T (F°) = T (C°) x 1.8 + 32

That’s an annoying amount of math to have to do if I’m just trying to figure out if I should bring a scarf with me. Plus, when you’re constantly converting from one system to another, you’re less adopting the system and more working around it. And, really, weather shouldn’t be this complicated.

So, my advice is to throw out the equation and just keep in mind the following very simple guidelines:

(If you need at least a couple points of reference, remember that 0°C = 32°F and 28°C = 82°F.)

Below 0°C: Freezing. Literally.

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What to wear: Heavy coat, hat, winter scarf, gloves.

How to complain about the weather: Hug yourself tightly and exclaim: <<Il fait trop froid!>>

0°C-10°C: Cold


What to wear: Heavy coat, hat, scarf, gloves.

How to complain about the weather: Raise your eyebrows and say: <<Il fait froid, aujourd’hui.>>

10°C-20°C: Cool.


What to wear: Medium-weight jacket, scarf.

How to talk about the weather: Nod your head while saying: <<Il fait frais, non?>>

20°C-30°C: Pleasant.

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What to wear: Short sleeves. Lightweight jacket and scarf that you can remove as the day heats up. The closer to 30°, the more summery your clothing should be.

How to talk about the weather: If it’s sunny, smile approvingly while exclaiming: <<Il fait beau, aujourd’hui!>>

30°C-40°C: Hot


What to wear: Shorts or lightweight trousers, sandals, short sleeves. Or better yet, put on your swimming suit and get yourself to the nearest refreshing body of water.

How to complain about the weather: Roll your eyes and shake your head while saying in an exasperated voice: <<Il fait chaud. Trop chaud.>>

40°C+: You may as well be walking on the surface of the sun.


What to wear: As little as possible.

How to talk about the weather: There are no words. This is simply too hot.

Important Note: In southern Europe, the sun here is really strong—much stronger than in most of the U.S. Therefore, it’s important to note not just the air temperature, but also gage how sunny it is. An overcast 23-degree day could require a light jacket, whereas a sunny day at the same temperature can get quite toasty.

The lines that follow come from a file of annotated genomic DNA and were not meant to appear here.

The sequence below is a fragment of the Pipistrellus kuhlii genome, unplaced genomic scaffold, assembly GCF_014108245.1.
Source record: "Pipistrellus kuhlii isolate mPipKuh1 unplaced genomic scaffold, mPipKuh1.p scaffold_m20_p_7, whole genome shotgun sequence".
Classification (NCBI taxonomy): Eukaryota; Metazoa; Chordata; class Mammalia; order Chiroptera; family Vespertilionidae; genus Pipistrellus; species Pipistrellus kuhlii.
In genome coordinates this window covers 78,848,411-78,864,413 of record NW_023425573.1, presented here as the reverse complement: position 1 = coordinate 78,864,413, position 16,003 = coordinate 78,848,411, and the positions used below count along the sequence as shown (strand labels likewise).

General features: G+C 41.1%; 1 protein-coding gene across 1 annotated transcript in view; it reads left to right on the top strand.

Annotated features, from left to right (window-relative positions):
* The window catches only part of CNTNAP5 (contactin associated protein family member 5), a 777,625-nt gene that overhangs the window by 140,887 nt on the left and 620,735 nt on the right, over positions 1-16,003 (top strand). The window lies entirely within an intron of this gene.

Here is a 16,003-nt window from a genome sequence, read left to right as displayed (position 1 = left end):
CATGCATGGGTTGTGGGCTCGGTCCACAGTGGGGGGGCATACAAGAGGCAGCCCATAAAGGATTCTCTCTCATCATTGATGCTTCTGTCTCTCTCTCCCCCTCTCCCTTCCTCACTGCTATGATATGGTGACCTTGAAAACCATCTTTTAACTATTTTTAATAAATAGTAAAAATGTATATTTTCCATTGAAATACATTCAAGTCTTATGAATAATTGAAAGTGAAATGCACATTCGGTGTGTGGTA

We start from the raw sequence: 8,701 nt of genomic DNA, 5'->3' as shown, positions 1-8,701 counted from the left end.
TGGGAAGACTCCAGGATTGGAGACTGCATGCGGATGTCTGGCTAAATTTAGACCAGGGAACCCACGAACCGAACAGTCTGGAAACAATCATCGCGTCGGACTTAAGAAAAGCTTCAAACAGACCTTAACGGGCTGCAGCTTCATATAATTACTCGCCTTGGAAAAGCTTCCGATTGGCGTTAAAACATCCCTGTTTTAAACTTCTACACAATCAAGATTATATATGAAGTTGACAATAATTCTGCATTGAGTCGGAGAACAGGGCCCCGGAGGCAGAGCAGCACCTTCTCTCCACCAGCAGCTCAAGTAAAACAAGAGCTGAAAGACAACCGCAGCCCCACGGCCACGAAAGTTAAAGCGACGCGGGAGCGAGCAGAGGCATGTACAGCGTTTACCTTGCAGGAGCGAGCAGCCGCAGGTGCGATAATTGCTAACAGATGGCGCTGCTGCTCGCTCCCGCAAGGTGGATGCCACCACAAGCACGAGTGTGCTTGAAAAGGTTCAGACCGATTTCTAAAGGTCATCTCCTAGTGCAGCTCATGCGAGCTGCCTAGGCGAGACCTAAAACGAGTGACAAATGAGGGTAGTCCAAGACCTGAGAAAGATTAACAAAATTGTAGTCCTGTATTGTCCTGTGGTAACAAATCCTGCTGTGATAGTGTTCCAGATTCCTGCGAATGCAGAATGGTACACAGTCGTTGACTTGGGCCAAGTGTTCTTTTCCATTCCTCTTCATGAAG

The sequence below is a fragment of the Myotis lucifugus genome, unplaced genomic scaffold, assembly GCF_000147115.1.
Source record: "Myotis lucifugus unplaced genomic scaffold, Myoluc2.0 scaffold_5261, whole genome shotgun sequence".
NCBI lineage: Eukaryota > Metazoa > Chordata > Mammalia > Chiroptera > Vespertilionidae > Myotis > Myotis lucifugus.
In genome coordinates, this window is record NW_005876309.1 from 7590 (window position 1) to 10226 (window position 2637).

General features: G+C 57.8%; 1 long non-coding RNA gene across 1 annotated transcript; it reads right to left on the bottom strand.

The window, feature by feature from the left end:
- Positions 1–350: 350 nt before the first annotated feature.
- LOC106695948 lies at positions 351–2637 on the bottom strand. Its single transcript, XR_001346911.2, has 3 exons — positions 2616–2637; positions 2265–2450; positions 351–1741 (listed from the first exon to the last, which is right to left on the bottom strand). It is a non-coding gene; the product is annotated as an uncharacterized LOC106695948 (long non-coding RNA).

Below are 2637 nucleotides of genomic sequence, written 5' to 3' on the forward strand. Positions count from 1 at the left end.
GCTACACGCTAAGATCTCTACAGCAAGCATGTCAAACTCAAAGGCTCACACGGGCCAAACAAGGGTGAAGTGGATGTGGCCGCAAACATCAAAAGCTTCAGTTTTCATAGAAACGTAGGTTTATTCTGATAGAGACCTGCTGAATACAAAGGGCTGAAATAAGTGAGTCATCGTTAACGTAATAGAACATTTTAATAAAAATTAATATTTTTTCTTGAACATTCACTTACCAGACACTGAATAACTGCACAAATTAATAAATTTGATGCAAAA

big food

Welcome Home; or, Back in the USSA

One of the great pleasures of being an expat is going “home”.

You get to be a tourist in the place you are from.

A big trip back is an opportunity to catch up with friends and family, eat all the foods you miss, and (re)introduce your kids to the things you love. My daughter was 4 when we left the states, so she thinks she remembers living in the midwest, but she probably just remembers the stories we’ve told her. It’s important to me that she keep contact with her American roots, so it’s wonderful to reconnect over summer break. It’s also a terrific opportunity for me to appreciate where we come from and see it with new eyes.

Fresh Off the Plane

It takes me three airplanes to get “home”. I put it in quotations, because when I land in Kentucky it’s nearly obvious that I’m not from around here. In the south of France, I may be the most bluegrass-y person around, but when I’m around these parts, I tend to stand out in my style of dress, of speech, and of attitudes. Plus, I just don’t know the local places anymore.

Nonetheless, one thing never fails to choke me up. (This, coming from the woman who doesn’t cry at movies or books or such.) What gets me is passport control. Truly. Entering the US in DC, they have a big line for passport control. First there are self-serve kiosks for checking in; you enter your info and have a photo taken and print out a slip. Then you continue in the queue to wait for the next officer, which takes forever because you can barely stand up after the long flights and time change and the kids are cranky. Finally, he looks through it all, asks a few questions, and then…as he hands back your passport…he says, “Welcome home!” Gets me every time. For some reason, this daily gesture of the passport control officer is deeply meaningful to me. Even just talking about it chokes me up.